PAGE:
You’ve seen it everywhere by now. If it’s not all over social media sites like facebook and twitter, there are videos shared on news sites, blogs, and challenges even being featured on TV shows. Millions around the world have been pouring buckets of ice water over their heads all in the name of ALS awareness. It has raised nearly $80million dollars, but it also has its fair share of doubters. Has the real point of the ice bucket challenge been drowned by folks just trying to put a video on the internet? Or has this phenomenon just been a fortunate result of viral campaigning in the social media age? Either way the results have been positive. However, let’s look at the origins of the challenge as well as a few ALS facts.
The origin of the ice bucket challenge comes from Pete Frates, a college baseball star from Boston who was diagnosed with Amyotrophic lateral sclerosis, also known as “Lou Gherig’s Disease, at age 27. After his diagnosis Pete dedicated his life to fight ALS. His goal was to bring more attention and more action to the disease in order to raise awareness and funds to aid his fight. Pete’s friends started the ice bucket challenge in order to raise awareness and funds for Pete’s charity. It was simple, dump a bucket of ice water on yourself then post it on social media. While Pete could not do it himself, he nominated others to do it. What started out between Pete and his friends has spread globally through the power of social media, with celebrities, athletes, and families everywhere participating in the challenge. As of August 25th, the ice bucket challenge helped raise $79.7 million dollars this year, compared to $2.5 million dollars during the same span last year. Pete was finally able to participate by having his wife dump ice water on his head at Fenway Park, described by him as the “perfect place”. While his fight continues he can thank social media and the millions of supporters and participants for helping him move a little bit closer to his goal.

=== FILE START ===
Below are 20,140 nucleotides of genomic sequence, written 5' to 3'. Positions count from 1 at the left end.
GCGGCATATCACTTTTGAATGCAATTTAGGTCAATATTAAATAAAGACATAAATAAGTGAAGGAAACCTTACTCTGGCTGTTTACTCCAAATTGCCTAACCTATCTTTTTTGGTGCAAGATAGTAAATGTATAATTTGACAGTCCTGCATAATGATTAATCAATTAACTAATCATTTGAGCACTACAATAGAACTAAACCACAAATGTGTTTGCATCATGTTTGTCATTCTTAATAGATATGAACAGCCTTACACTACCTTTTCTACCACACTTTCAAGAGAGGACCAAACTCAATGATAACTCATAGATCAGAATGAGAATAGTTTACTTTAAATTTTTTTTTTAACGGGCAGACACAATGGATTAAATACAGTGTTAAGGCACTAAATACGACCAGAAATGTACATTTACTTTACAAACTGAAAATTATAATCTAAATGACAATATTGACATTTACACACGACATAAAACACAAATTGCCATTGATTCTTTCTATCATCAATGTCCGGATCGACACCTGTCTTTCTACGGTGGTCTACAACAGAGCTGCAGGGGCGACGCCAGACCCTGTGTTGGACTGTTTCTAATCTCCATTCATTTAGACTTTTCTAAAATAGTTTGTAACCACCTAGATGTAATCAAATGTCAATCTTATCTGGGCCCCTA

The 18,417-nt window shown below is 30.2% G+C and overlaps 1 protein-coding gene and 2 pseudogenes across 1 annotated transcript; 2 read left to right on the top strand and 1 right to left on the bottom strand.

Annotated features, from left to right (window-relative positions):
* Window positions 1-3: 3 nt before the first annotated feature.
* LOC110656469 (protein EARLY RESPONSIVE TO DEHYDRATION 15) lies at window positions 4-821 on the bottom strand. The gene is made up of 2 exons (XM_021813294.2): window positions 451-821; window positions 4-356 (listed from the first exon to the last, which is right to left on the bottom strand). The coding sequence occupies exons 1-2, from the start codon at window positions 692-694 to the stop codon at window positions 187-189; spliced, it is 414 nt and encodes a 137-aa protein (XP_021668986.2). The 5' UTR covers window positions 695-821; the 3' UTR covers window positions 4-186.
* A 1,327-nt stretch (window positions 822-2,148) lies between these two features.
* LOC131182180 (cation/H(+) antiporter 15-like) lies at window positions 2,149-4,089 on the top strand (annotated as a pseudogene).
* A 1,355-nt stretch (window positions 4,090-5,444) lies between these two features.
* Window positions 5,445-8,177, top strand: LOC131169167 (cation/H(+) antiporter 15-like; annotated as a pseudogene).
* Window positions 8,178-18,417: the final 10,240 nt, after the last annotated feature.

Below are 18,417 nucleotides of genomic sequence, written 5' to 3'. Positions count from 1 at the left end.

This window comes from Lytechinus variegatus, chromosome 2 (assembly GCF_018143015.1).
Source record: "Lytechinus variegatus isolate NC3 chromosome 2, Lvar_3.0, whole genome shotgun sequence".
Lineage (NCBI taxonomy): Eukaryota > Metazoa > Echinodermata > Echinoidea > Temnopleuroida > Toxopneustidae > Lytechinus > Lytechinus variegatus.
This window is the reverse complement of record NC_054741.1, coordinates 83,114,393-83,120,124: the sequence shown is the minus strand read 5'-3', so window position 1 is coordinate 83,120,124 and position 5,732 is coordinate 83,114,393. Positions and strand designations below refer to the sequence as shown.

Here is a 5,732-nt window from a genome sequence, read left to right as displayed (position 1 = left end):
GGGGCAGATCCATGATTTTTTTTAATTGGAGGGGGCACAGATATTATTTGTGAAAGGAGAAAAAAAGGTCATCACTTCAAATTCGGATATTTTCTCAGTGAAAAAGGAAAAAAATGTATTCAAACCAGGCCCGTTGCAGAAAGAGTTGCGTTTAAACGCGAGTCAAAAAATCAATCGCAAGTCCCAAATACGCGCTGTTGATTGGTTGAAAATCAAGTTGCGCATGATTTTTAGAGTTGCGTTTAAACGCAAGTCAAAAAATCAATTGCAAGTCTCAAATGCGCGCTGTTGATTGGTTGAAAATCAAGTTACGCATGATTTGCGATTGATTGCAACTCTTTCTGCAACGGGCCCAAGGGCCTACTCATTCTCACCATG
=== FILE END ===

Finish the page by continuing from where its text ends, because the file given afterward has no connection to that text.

Watch Pete’s story on ESPN here
Here are a few ALS facts from ALSA.org
ALS is not contagious.
It is estimated that ALS is responsible for nearly two deaths per hundred thousand population annually.
Approximately 5,600 people in the U.S. are diagnosed with ALS each year. The incidence of ALS is two per 100,000 people, and it is estimated that as many as 30,000 Americans may have the disease at any given time.
Although the life expectancy of an ALS patient averages about two to five years from the time of diagnosis, this disease is variable and many people live with quality for five years and more. More than half of all patients live more than three years after diagnosis.
About twenty percent of people with ALS live five years or more and up to ten percent will survive more than ten years and five percent will live 20 years. There are people in whom ALS has stopped progressing and a small number of people in whom the symptoms of ALS reversed.
ALS occurs throughout the world with no racial, ethnic or socioeconomic boundaries.
ALS can strike anyone.
The onset of ALS is insidious with muscle weakness or stiffness as early symptoms. Progression of weakness, wasting and paralysis of the muscles of the limbs and trunk as well as those that control vital functions such as speech, swallowing and later breathing generally follows.
Have you participated in the ice bucket challenge? Let us know how it went, and share your video with us on our facebook!